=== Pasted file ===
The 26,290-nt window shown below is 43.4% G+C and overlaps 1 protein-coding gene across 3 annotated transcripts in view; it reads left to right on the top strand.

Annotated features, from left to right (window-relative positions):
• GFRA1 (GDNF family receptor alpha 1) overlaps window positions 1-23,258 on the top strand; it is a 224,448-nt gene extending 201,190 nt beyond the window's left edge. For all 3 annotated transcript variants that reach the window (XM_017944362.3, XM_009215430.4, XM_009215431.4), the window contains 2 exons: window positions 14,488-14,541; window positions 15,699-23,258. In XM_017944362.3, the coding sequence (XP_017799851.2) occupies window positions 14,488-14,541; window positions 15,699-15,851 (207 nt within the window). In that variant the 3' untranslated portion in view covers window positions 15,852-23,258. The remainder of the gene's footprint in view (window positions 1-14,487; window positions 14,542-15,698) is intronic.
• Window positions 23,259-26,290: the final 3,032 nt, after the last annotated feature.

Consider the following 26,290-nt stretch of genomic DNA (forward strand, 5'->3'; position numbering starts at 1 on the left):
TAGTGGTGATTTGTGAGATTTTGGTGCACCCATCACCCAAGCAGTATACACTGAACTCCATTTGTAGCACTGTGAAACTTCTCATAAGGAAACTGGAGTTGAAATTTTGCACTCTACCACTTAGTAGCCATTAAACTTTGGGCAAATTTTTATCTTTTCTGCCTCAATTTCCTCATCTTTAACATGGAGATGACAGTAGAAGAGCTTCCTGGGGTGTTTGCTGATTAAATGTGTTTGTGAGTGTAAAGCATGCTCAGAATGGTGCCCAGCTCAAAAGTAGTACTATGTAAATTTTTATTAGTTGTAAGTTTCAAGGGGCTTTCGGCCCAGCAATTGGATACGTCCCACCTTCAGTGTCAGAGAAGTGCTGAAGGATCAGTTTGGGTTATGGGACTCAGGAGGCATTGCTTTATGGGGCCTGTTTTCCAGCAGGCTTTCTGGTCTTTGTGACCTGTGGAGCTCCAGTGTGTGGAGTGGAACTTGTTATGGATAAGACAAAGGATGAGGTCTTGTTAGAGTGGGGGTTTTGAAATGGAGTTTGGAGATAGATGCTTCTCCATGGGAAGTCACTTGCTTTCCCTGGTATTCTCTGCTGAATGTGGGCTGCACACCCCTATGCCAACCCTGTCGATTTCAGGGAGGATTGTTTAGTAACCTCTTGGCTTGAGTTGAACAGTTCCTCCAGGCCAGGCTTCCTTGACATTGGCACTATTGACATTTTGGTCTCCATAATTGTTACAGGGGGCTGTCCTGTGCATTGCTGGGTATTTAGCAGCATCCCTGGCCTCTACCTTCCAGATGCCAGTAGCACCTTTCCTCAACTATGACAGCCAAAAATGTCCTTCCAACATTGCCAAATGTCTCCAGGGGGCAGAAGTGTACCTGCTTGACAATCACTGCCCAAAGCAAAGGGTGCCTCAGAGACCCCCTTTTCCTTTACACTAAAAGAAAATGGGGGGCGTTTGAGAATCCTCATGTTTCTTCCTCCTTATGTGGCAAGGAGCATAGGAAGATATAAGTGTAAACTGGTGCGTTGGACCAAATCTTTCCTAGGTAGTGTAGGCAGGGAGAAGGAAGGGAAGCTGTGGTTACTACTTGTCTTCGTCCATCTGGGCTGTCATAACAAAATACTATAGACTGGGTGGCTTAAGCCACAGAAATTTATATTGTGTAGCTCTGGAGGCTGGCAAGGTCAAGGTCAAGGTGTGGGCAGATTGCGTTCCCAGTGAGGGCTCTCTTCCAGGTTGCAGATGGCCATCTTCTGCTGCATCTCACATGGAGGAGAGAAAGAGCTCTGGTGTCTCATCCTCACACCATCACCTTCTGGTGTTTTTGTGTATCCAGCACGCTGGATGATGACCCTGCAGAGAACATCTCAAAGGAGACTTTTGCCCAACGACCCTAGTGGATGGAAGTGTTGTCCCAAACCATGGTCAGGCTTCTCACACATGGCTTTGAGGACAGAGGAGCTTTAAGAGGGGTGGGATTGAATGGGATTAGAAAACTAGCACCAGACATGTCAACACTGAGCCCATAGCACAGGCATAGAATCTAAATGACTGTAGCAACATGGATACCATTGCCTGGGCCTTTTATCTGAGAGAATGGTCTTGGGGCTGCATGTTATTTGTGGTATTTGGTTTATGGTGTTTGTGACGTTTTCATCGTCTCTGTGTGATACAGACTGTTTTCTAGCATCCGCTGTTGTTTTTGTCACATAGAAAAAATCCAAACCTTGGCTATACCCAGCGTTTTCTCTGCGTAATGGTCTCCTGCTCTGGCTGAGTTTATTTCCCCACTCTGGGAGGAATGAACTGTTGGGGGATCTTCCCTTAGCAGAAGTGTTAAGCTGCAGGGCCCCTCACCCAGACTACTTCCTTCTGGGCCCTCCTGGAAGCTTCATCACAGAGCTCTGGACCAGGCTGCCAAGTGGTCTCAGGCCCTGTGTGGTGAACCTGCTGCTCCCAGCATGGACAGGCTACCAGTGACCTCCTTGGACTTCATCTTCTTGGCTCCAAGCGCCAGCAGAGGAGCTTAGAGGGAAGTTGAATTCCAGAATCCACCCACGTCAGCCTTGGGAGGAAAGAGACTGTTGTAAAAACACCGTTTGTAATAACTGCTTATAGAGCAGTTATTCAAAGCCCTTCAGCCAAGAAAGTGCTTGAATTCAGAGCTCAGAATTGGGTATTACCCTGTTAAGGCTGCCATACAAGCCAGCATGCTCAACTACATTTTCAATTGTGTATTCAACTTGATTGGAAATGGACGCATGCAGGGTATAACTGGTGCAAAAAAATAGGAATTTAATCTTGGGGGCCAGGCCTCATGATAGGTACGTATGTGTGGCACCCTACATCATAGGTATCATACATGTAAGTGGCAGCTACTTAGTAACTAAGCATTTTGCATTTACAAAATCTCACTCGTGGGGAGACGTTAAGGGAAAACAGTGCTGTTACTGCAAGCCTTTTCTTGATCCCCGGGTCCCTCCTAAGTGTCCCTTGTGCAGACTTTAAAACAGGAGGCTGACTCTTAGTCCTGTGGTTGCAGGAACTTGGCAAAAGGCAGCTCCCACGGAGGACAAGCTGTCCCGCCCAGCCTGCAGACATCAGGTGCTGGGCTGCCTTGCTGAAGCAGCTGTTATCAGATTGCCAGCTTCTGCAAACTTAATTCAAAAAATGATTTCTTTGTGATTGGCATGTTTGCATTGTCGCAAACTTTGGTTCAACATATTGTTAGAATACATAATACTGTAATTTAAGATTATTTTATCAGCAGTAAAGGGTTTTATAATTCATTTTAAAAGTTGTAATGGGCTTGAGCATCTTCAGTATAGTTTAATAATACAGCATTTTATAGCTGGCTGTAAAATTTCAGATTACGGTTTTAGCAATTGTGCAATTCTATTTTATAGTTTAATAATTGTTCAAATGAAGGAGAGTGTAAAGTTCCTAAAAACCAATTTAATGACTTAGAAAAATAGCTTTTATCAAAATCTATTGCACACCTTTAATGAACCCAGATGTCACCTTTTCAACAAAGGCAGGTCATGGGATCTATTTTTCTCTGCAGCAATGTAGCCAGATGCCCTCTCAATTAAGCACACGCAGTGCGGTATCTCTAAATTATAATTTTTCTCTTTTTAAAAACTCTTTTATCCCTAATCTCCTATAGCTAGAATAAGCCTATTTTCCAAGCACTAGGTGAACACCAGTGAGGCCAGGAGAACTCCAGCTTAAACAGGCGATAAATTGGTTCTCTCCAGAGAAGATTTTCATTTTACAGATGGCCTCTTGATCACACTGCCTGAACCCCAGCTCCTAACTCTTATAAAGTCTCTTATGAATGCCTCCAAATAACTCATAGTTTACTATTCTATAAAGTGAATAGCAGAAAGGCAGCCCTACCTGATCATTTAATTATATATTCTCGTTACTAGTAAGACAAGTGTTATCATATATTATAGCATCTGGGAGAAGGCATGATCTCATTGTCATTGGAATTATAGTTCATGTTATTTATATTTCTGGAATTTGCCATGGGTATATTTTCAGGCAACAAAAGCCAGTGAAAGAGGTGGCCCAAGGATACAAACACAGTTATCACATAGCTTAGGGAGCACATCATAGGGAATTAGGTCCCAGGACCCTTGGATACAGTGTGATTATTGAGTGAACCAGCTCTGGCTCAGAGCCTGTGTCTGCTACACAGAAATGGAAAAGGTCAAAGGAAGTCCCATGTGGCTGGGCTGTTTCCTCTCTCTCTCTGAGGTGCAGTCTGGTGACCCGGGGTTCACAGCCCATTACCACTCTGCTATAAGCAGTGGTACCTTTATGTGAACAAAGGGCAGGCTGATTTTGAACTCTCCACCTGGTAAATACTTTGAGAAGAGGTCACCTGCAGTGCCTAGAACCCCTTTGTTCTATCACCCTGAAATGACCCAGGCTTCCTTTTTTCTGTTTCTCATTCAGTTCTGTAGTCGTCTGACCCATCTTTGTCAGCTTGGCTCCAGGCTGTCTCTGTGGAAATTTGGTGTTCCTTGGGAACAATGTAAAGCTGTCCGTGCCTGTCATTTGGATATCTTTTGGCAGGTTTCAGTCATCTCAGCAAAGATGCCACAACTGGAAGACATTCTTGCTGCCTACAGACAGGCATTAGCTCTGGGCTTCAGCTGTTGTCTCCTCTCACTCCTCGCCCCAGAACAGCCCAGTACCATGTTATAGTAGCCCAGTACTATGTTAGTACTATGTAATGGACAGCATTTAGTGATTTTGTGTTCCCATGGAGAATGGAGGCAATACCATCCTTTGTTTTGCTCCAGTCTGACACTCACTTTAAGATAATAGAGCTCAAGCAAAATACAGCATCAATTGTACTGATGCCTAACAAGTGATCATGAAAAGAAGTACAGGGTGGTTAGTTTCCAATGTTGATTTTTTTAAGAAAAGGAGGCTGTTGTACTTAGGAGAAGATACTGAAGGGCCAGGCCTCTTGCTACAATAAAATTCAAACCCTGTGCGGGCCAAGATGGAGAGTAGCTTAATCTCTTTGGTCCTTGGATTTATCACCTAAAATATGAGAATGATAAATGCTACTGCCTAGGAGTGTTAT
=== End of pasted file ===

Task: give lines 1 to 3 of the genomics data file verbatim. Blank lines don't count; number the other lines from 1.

The 26,290-nt window shown below is 43.4% G+C and overlaps 1 protein-coding gene across 3 annotated transcripts in view; it reads left to right on the top strand.

Annotated features, from left to right (window-relative positions):
• GFRA1 (GDNF family receptor alpha 1) overlaps window positions 1-23,258 on the top strand; it is a 224,448-nt gene extending 201,190 nt beyond the window's left edge. For all 3 annotated transcript variants that reach the window (XM_017944362.3, XM_009215430.4, XM_009215431.4), the window contains 2 exons: window positions 14,488-14,541; window positions 15,699-23,258. In XM_017944362.3, the coding sequence (XP_017799851.2) occupies window positions 14,488-14,541; window positions 15,699-15,851 (207 nt within the window). In that variant the 3' untranslated portion in view covers window positions 15,852-23,258. The remainder of the gene's footprint in view (window positions 1-14,487; window positions 14,542-15,698) is intronic.